In a meta-analysis study conducted on children, boys with the T allele had a higher BMI and higher risk of obesity. In another study, boys with the T variant of the gene were found to be associated with higher HDL level on high fat intake.

Association with Dietary Fat intake:

In a study conducted to determine gene-nutrient interactions, people with the T variant on a low fat diet (less than 30% of energy from fat) have been shown to be associated with higher HDL levels. In a study conducted to identify how Chinese, Malays and Asian Indians in Singapore were exposed to similar environment but where Asian Indians had three times the rates of myocardial infarction compared to Chinese, found that a complex interplay of environmental and genetic factors gave rise to these ethnic differences. A high fat diet was shown to be associated with higher serum triglyceride and lower HDL-cholesterol concentrations in people with the T variant while those with the C variant were shown to be associated with lower serum triglyceride and higher HDL cholesterol under the same dietary conditions. People with the T variant of the gene may have an impaired adaptation to a high fat diet, increasing the risk for cardiovascular disease.

Association with Insulin Sensitivity:

In a study conducted on the LIPC gene variant and insulin sensitivity, the baseline insulin sensitivity was found to be similar between the gene variants but, upon exercising, people with the C variant were shown to be associated with higher insulin sensitivity. In a similar study, men with the T variant were shown to be associated with an improvement in insulin sensitivity when MUFA and carbohydrate rich are consumed instead of SFA fat. There was no association with women with the T variant and between diet and insulin sensitivity among men and women with the C variant.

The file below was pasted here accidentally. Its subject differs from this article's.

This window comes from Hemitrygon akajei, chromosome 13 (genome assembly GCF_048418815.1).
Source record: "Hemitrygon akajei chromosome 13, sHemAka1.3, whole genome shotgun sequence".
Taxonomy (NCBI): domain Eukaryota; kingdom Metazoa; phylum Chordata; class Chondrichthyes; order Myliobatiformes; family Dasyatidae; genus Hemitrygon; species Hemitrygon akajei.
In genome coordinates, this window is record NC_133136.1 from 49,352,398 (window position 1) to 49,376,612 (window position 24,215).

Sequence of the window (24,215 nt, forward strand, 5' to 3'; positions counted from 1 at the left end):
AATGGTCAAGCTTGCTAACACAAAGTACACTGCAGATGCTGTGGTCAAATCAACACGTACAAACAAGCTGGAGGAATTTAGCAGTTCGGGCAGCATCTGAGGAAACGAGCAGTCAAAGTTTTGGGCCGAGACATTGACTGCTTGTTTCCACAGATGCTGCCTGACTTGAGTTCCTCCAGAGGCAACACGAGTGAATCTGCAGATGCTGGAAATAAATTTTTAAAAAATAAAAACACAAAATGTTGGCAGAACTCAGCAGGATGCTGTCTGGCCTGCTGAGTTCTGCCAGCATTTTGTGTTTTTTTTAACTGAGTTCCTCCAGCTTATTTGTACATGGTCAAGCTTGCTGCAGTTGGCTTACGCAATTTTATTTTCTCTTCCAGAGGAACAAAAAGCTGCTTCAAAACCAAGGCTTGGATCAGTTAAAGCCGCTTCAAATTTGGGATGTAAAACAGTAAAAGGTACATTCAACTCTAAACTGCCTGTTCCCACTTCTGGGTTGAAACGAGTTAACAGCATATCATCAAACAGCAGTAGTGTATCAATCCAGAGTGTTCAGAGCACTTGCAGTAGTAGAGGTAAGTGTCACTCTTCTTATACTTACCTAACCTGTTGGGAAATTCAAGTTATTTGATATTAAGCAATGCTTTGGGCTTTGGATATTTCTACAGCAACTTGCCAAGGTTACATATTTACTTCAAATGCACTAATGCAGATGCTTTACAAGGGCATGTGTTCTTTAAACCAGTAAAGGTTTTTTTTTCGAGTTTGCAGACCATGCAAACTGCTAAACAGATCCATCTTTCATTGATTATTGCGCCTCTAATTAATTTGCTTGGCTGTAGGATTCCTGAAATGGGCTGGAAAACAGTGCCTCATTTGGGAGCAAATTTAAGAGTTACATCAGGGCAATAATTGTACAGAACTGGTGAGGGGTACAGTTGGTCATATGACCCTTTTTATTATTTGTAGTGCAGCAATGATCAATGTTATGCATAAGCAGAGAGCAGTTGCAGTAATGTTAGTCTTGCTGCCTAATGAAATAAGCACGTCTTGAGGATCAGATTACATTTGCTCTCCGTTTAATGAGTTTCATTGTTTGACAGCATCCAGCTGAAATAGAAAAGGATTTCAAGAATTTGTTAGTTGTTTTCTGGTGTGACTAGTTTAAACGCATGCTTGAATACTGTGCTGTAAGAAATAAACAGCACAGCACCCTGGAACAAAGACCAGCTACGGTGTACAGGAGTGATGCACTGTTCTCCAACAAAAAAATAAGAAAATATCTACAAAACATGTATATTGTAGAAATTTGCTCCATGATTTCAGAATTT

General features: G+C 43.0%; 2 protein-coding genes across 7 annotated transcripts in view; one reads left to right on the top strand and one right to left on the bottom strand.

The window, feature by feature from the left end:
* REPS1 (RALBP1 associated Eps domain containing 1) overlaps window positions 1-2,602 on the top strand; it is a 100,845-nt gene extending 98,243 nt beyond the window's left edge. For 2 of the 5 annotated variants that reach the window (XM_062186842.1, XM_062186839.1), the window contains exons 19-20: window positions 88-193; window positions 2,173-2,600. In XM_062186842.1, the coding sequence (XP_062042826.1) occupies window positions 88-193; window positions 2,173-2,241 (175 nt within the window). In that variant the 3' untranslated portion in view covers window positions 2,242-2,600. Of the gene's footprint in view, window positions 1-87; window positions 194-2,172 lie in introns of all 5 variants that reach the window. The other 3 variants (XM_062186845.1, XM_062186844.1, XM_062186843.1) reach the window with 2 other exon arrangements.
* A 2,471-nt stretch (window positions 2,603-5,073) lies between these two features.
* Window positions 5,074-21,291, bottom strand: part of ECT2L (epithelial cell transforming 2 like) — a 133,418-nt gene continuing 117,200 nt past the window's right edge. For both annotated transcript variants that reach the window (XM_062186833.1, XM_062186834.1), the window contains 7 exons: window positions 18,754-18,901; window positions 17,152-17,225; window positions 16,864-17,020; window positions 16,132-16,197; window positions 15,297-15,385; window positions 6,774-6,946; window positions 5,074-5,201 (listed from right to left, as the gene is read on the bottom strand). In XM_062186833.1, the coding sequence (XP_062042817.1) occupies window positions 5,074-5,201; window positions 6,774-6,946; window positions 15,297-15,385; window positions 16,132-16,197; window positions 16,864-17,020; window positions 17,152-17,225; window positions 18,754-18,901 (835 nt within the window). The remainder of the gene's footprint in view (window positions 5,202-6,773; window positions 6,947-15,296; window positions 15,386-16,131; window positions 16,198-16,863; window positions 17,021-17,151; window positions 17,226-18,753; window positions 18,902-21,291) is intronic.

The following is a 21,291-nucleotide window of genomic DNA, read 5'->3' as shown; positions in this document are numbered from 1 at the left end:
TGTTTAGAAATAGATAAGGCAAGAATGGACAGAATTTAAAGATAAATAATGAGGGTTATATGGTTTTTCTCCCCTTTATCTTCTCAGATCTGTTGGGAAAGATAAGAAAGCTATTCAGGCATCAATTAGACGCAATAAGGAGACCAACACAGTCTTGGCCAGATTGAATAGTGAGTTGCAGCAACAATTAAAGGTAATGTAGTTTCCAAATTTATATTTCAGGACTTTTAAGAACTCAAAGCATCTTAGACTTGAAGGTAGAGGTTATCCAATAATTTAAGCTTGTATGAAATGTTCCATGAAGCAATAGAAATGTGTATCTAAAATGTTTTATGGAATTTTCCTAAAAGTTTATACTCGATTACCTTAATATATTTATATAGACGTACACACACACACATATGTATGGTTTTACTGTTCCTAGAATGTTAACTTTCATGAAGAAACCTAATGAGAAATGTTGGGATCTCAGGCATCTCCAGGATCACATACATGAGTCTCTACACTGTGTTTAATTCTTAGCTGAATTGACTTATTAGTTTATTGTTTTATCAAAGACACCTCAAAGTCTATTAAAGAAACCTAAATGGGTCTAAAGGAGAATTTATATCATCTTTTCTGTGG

CC[Limitation] More likely to have lower baseline HDL [Advantage] More likely to have higher HDL level upon exercising [Advantage] More likely to have higher HDL on high fat diet [Advantage] More Likely to have improvement in insulin sensitivity upon exercising [Limitation] Less Likely to have improvement in insulin sensitivity when on MUFA and Carbohydrate rich dietLikely increase in HDL upon exercising Including exercise routines is beneficial to HDL levels and insulin sensitivity
CTSlightly improved insulin sensitivity upon exercisingLikely increase in HDL upon exercising Including exercise routines is beneficial to HDL levels and insulin sensitivity
TT[Advantage] More likely to have higher baseline HDL [Limitation] Less likely to have higher HDL level upon exercising [Limitation] More likely to have Lower HDL on high fat diet [Limitation] Less Likely to have improvement in insulin sensitivity upon exercising [Advantage] More Likely to have improvement in insulin sensitivity when on MUFA and Carbohydrate rich dietLikely increase in HDL level when on MUFA and Carbohydrate rich diet People with this gene variant would benefit from consuming low fat diet and carbohydrate rich diet



Nutrigenetics, fitness genetics, health genetics are all nascent but rapidly growing areas within human genetics. The information provided herein is based on preliminary scientific studies and it is to be read and understood in that context.”